"Disney's Healthy Way In Wonderland" (1978 Worksheet masters)

Here's an unusual item.  You know how a certain giant company seems like it's poised to try and take over the world?  You know how Karl Marx is credited with saying that if you take over the schoolrooms, the rest of the country will fall (or something like that)?  Well, apparently, that was exactly Disney's plan in the late 70's!

Or maybe not...but I was in an elementary classroom at this time, and I don't recall my school ever using "fun" types of worksheets like this.  Which brings up another "remember when" scenario! Remember when teachers would use the "pre-photocopy," purple-inked mimeograph method to copy worksheets for class?  I remember teachers coming into class with an armload of freshly-mimeographed purple worksheets.  There was an argument among the other second-graders as to whether the hot-off-the-press papers actually smelled like "grape," but they always smelled like chemicals to me...of course, I never ate the paste, either, but still.

What we have here, then, is a master workbook, full of the 24 originals that would be copied for classroom use, from the halcyon days known as the late 70's, under the oddly-constructed title of "Disney's Healthy Way in Wonderland." (?)

 First off, the cover.  Not only did somebody forget to color Mickey's nose, but it looks like this group of friends have met in the woods to do some oddly-timed teeth-brushing.  You know, like you used to just randomly do as a child.  And, there's no water in sight.  Not a creek, stream, bucket, damp washcloth...nothing.  And just look how fastidious Goofy is about the two teeth that he's got:
"Aw, man, yeah...toothpaste!  Toothpaste....gimme the toothpaste...!" "Now remember boys, only the first one is free!"

There is actually a bit of Wonderland on the pages inside, with a couple of characters like the Mad Hatter, and I think I saw the Smoking Caterpillar (wait, how's THAT healthy?).  
From the back cover, here is the rest of the massive curriculum, which includes titles like "Standards and Citizenship With Winnie the Pooh."  Try making sense out of that.  You will also notice "Metrics Is Easy," part of the failed attempt to push the Metric System on the USA during that time.  Also, another convoluted title:  "Jiminy Cricket's I'm No Fool With Safety," which was probably 24 pages of how not to get squashed (or end up on a fish-hook).  My favorite though has to be "Winnie the Pooh, Nutrition and You."  I can imagine the screams of the President's wife if this book were still being used, where a nation of schoolchildren are taught about the virtues of a daily allowance of five gallons of honey!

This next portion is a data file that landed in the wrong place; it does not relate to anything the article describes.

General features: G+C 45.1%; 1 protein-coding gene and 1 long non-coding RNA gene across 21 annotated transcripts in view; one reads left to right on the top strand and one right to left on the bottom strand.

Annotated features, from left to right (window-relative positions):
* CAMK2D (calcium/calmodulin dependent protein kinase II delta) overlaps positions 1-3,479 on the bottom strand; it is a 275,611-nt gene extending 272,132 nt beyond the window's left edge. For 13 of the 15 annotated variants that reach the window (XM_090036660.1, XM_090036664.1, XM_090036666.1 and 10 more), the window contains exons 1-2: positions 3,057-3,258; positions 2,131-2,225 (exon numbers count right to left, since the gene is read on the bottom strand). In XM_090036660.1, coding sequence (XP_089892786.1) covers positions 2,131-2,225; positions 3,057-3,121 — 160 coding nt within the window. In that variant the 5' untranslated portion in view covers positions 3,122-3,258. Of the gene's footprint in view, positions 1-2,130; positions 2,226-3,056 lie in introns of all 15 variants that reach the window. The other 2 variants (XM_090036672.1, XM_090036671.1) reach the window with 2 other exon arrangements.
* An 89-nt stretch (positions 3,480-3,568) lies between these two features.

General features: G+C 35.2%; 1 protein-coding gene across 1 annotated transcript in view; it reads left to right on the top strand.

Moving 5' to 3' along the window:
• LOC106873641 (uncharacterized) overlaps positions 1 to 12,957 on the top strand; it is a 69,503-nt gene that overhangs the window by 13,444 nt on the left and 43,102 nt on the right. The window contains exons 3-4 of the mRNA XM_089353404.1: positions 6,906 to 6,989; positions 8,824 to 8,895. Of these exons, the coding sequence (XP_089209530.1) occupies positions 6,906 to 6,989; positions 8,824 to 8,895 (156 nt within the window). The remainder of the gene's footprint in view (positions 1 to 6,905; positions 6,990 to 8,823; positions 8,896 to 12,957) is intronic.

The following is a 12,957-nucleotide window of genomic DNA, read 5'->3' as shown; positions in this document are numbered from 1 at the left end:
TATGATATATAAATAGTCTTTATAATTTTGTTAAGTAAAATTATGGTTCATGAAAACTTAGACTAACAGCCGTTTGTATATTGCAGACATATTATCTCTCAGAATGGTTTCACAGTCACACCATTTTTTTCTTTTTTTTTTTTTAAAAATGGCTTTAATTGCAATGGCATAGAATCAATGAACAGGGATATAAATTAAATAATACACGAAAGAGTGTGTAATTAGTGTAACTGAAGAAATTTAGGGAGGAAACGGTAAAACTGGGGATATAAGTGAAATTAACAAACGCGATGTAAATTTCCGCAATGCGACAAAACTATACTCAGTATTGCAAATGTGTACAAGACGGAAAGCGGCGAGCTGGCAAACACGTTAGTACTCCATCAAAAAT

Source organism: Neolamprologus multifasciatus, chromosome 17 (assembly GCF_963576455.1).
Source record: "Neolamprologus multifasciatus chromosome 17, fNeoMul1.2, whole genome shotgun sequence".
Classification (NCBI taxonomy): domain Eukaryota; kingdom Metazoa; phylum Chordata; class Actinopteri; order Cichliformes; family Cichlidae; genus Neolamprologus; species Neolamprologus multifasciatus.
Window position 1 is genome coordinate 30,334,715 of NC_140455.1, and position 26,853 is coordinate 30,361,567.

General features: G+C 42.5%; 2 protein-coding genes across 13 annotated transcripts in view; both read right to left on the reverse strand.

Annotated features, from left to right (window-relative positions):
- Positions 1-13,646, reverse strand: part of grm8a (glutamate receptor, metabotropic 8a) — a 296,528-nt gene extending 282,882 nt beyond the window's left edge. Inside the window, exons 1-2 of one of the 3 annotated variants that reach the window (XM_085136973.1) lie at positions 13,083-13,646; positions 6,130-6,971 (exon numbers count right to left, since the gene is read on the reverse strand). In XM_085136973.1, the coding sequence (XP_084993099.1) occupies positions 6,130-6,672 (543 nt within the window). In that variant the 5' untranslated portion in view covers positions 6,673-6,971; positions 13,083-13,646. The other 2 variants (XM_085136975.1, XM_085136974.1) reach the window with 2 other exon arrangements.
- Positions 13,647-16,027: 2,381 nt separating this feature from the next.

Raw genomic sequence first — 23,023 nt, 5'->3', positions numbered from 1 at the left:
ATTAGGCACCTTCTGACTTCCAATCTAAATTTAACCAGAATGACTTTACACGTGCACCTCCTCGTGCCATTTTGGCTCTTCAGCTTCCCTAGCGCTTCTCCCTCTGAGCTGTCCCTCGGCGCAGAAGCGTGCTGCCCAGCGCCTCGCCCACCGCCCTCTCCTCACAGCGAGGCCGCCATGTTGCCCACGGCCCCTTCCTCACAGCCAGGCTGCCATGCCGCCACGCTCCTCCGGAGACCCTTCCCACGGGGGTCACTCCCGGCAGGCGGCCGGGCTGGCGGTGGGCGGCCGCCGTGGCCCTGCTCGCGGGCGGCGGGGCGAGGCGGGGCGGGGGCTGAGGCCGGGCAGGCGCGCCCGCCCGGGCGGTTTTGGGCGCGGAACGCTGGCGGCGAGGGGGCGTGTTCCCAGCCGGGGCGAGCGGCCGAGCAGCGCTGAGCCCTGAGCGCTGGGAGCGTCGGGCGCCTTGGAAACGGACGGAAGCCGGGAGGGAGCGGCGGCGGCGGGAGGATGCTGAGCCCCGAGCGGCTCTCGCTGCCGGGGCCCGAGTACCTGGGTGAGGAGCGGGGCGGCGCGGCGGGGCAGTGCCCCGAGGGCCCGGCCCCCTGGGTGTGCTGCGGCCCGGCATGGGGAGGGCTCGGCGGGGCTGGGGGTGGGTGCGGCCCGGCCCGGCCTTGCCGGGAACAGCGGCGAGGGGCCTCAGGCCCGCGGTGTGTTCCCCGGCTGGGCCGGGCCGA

Strolling Bowling (c. 1980, Tomy)

I remember when wind-up toys from the great Japanese toy company Tomy were pretty common.  Of course, Tomy is still out there today, but from my young viewpoint, they seemed to come out of nowhere in the late 70's or early 80's.
Here is a charming and fun little toy that I picked up to sell, from nostalgia, but after playing with it, I couldn't part with it.
This is from a series of sports-related wind-up games that also included "Goof-Around Golf" as well as  football one.  All three cleverly folded up into carrying cases, making them completely portable.
For Strolling Bowling, an additional part of the lane hooks onto the end of the board, which also contains a well-designed mechanism for the bowling pins.  Levers on both sides of this add-on allow the pins to be reset, and you are ready to bowl.  Just wind up your little bowling-ball-friend (with holes oriented in an ersatz face, of course) and let him hop down the lane!